7
Organization and Technology of Gambling

Most research on the causes of pathological gambling examines gamblers themselves—their family back grounds, personality traits, experiences with gambling, attitudes about risk, motivations to gamble, and genetic attributes. Such research can lead to a better understanding of individual risk factors in pathological gambling and to better ways to predict and treat gambling problems. Another perspective examines changes in the social and technological environment surrounding gambling. From this perspective, we can ask whether changes in the organization of the gambling enterprise and technologies of gambling lead to more or fewer pathological or problem gamblers, or to new disorders associated with gambling. These are critical questions for developing sensible policies.

Most of the research on these questions is only indirectly related to pathological gambling. At the level of games and betting, there is considerable experimental research on the effects of game structure and game presentation on people's propensity to take risks or to make "nonrational" gambles (e.g., Cole and Hastie, 1978; Mikesell and Zorn, 1987; Ladouceur and Gaboury, 1988). Papers have been authored about how, at the level of society, legalization has potentially affected the prevalence of gambling and pathological gambling (Rose, 1995, 1998). There also has been



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--> 7 Organization and Technology of Gambling Most research on the causes of pathological gambling examines gamblers themselves—their family back grounds, personality traits, experiences with gambling, attitudes about risk, motivations to gamble, and genetic attributes. Such research can lead to a better understanding of individual risk factors in pathological gambling and to better ways to predict and treat gambling problems. Another perspective examines changes in the social and technological environment surrounding gambling. From this perspective, we can ask whether changes in the organization of the gambling enterprise and technologies of gambling lead to more or fewer pathological or problem gamblers, or to new disorders associated with gambling. These are critical questions for developing sensible policies. Most of the research on these questions is only indirectly related to pathological gambling. At the level of games and betting, there is considerable experimental research on the effects of game structure and game presentation on people's propensity to take risks or to make "nonrational" gambles (e.g., Cole and Hastie, 1978; Mikesell and Zorn, 1987; Ladouceur and Gaboury, 1988). Papers have been authored about how, at the level of society, legalization has potentially affected the prevalence of gambling and pathological gambling (Rose, 1995, 1998). There also has been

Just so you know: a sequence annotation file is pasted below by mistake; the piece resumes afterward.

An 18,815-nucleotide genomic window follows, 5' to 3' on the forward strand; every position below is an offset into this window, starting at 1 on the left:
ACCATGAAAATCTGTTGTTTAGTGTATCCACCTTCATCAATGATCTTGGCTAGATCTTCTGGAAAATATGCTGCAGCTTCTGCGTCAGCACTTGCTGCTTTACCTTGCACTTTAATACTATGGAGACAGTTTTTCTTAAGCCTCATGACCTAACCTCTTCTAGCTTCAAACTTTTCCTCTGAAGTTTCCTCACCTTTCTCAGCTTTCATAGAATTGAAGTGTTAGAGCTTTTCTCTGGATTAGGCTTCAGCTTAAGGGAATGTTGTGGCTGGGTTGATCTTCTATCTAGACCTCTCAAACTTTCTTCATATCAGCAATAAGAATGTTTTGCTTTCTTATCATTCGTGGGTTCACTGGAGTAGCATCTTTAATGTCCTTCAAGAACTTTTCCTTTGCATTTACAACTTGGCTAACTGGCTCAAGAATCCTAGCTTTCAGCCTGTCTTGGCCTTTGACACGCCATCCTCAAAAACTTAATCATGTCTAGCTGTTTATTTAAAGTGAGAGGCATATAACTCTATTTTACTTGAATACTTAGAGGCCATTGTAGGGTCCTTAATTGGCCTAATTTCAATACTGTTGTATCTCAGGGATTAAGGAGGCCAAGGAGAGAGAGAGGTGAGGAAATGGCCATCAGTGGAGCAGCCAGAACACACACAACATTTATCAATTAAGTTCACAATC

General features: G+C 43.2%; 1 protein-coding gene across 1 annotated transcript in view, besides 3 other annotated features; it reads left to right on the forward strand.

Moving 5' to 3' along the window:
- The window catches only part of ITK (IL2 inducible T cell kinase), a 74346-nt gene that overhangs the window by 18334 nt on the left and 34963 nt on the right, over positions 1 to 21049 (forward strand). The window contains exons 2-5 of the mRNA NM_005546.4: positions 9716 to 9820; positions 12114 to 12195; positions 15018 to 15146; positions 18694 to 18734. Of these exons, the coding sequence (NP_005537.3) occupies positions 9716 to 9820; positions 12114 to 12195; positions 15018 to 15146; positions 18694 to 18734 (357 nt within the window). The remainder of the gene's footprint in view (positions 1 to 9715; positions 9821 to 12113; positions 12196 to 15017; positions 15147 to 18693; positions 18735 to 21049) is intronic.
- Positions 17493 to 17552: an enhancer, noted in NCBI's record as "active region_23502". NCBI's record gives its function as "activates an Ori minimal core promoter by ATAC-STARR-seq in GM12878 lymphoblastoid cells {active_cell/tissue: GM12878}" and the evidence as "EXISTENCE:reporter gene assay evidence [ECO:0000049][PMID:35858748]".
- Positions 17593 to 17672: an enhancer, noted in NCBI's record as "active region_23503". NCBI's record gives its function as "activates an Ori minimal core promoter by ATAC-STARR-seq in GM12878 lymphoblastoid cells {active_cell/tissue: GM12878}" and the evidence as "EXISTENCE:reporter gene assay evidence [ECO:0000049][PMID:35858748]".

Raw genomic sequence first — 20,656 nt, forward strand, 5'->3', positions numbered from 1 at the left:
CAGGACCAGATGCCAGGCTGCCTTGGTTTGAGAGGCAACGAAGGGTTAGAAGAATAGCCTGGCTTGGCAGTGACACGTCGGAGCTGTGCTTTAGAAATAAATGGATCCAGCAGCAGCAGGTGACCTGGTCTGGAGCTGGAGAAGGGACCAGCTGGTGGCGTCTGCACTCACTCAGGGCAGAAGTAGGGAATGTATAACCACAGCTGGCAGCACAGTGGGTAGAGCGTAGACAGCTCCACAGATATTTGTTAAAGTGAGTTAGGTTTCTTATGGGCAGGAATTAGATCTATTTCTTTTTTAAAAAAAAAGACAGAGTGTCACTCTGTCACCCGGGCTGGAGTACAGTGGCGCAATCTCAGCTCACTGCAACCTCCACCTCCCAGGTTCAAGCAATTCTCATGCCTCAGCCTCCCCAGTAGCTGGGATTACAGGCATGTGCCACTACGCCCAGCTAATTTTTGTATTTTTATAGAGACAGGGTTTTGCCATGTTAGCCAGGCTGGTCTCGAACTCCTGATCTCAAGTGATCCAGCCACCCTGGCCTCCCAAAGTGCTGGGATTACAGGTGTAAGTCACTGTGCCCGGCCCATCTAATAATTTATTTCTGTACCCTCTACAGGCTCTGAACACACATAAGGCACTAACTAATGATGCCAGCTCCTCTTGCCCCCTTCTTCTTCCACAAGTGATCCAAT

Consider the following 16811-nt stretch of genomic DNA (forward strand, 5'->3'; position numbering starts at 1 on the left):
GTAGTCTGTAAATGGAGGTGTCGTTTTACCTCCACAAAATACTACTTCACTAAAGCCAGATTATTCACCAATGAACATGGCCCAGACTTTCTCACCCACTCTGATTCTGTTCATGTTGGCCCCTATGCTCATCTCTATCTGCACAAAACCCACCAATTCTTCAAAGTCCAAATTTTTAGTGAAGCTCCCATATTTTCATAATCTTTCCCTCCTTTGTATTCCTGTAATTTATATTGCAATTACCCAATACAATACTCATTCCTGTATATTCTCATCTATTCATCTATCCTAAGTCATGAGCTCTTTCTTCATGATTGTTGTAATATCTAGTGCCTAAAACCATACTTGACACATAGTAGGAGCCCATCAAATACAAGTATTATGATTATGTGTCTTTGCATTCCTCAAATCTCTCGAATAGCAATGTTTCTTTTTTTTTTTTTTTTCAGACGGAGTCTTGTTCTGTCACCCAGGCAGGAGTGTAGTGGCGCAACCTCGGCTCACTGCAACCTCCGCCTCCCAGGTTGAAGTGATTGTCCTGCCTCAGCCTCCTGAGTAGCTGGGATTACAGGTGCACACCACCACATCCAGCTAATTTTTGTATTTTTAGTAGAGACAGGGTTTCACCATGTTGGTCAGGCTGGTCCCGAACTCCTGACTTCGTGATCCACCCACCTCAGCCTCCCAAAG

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--> discussion, but not much empirical research, on how changes in the gambling industry have changed the social context of gambling (e.g., Clotfelter and Cook, 1989). More recently, researchers and policymakers are debating whether the spread of computer-based (video or machine) gambling is changing the prevalence or nature of pathological gambling (Fisher, 1994; Fisher and Griffiths, 1995). Research has not established whether distinctive types of gambling organization and technology cause systematic changes in pathological gambling, but some of the research suggests such links may exist (Griffiths, 1993, 1995, 1998). History Much of what we know about the effects of earlier changes in the gambling industry and gambling technologies—such as the introduction of slot machines and the legalization of casinos in Nevada—comes from historical, biographical, and ethnographic narratives (e.g., Chavetz and Simon, 1967; Skolnick, 1978; Thompson, 1986; Fabian, 1990). This work suggests a close relationship between the social context and technology of gambling, gambling behavior, and social outcomes. For example, according to Barrett (personal communication to the committee, 1998), the most significant early technological development in horse racing was the invention at the turn of the century of a wagering system and calculating machine called the Pari-Mutuel System. (The system survives today as "pari-mutuels.") The system allowed some bettors to improve their outcomes by predicting races more skillfully and/or by betting more wisely than most bettors, who underestimate the utility of betting on favorites compared with long shots (Griffiths, 1994; Metzger, 1985; Ladouceur et al., 1998). The system also gave rise to distinctive social roles (bookmaker, professional racetrack gambler, punter) and distinctive supporting technologies (e.g., the racing form). Different domains of gambling have evolved distinctive cultures, norms, technologies, and social groups who have dominated gambling markets in their respective domains. For example, bingo has its callers and parlors and mainly women patrons. In general, "female" gambling domains are those in which gambling is likely to be less skill-based or to involve less